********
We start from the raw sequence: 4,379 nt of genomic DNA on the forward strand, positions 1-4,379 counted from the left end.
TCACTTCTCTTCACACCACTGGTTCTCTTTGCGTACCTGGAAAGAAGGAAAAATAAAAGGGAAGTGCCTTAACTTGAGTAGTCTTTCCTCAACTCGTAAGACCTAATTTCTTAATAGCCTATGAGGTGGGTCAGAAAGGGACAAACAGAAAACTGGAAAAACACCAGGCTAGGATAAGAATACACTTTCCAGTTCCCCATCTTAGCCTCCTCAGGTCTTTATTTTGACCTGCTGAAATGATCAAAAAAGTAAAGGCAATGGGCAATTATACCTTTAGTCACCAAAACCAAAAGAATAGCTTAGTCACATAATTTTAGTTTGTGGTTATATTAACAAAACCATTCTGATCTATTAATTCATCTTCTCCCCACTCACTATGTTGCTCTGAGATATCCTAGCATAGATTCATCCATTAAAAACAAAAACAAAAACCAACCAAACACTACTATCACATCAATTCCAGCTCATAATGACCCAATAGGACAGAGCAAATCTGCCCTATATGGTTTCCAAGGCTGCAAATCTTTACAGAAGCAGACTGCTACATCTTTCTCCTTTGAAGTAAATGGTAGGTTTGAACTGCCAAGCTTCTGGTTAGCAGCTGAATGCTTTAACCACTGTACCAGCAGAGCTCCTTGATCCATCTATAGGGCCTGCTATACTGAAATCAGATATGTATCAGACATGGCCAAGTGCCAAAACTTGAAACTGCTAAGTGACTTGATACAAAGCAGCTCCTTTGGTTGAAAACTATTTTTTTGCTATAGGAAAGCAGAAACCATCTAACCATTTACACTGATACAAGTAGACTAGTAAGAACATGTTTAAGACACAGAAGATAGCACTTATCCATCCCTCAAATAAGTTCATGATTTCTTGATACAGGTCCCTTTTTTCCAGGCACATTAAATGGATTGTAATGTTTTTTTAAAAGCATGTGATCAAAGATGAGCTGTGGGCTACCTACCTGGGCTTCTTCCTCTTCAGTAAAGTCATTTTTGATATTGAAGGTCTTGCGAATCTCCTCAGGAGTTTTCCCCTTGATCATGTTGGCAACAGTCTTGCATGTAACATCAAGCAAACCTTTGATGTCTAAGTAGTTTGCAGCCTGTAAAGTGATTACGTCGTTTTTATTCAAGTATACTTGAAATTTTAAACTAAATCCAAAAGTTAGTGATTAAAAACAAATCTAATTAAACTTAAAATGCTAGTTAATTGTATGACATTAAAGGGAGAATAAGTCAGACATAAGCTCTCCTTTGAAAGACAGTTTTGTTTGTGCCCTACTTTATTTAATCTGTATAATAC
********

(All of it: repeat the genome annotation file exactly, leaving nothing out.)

We start from the raw sequence: 4,379 nt of genomic DNA on the forward strand, positions 1-4,379 counted from the left end.
TCACTTCTCTTCACACCACTGGTTCTCTTTGCGTACCTGGAAAGAAGGAAAAATAAAAGGGAAGTGCCTTAACTTGAGTAGTCTTTCCTCAACTCGTAAGACCTAATTTCTTAATAGCCTATGAGGTGGGTCAGAAAGGGACAAACAGAAAACTGGAAAAACACCAGGCTAGGATAAGAATACACTTTCCAGTTCCCCATCTTAGCCTCCTCAGGTCTTTATTTTGACCTGCTGAAATGATCAAAAAAGTAAAGGCAATGGGCAATTATACCTTTAGTCACCAAAACCAAAAGAATAGCTTAGTCACATAATTTTAGTTTGTGGTTATATTAACAAAACCATTCTGATCTATTAATTCATCTTCTCCCCACTCACTATGTTGCTCTGAGATATCCTAGCATAGATTCATCCATTAAAAACAAAAACAAAAACCAACCAAACACTACTATCACATCAATTCCAGCTCATAATGACCCAATAGGACAGAGCAAATCTGCCCTATATGGTTTCCAAGGCTGCAAATCTTTACAGAAGCAGACTGCTACATCTTTCTCCTTTGAAGTAAATGGTAGGTTTGAACTGCCAAGCTTCTGGTTAGCAGCTGAATGCTTTAACCACTGTACCAGCAGAGCTCCTTGATCCATCTATAGGGCCTGCTATACTGAAATCAGATATGTATCAGACATGGCCAAGTGCCAAAACTTGAAACTGCTAAGTGACTTGATACAAAGCAGCTCCTTTGGTTGAAAACTATTTTTTTGCTATAGGAAAGCAGAAACCATCTAACCATTTACACTGATACAAGTAGACTAGTAAGAACATGTTTAAGACACAGAAGATAGCACTTATCCATCCCTCAAATAAGTTCATGATTTCTTGATACAGGTCCCTTTTTTCCAGGCACATTAAATGGATTGTAATGTTTTTTTAAAAGCATGTGATCAAAGATGAGCTGTGGGCTACCTACCTGGGCTTCTTCCTCTTCAGTAAAGTCATTTTTGATATTGAAGGTCTTGCGAATCTCCTCAGGAGTTTTCCCCTTGATCATGTTGGCAACAGTCTTGCATGTAACATCAAGCAAACCTTTGATGTCTAAGTAGTTTGCAGCCTGTAAAGTGATTACGTCGTTTTTATTCAAGTATACTTGAAATTTTAAACTAAATCCAAAAGTTAGTGATTAAAAACAAATCTAATTAAACTTAAAATGCTAGTTAATTGTATGACATTAAAGGGAGAATAAGTCAGACATAAGCTCTCCTTTGAAAGACAGTTTTGTTTGTGCCCTACTTTATTTAATCTGTATAATAC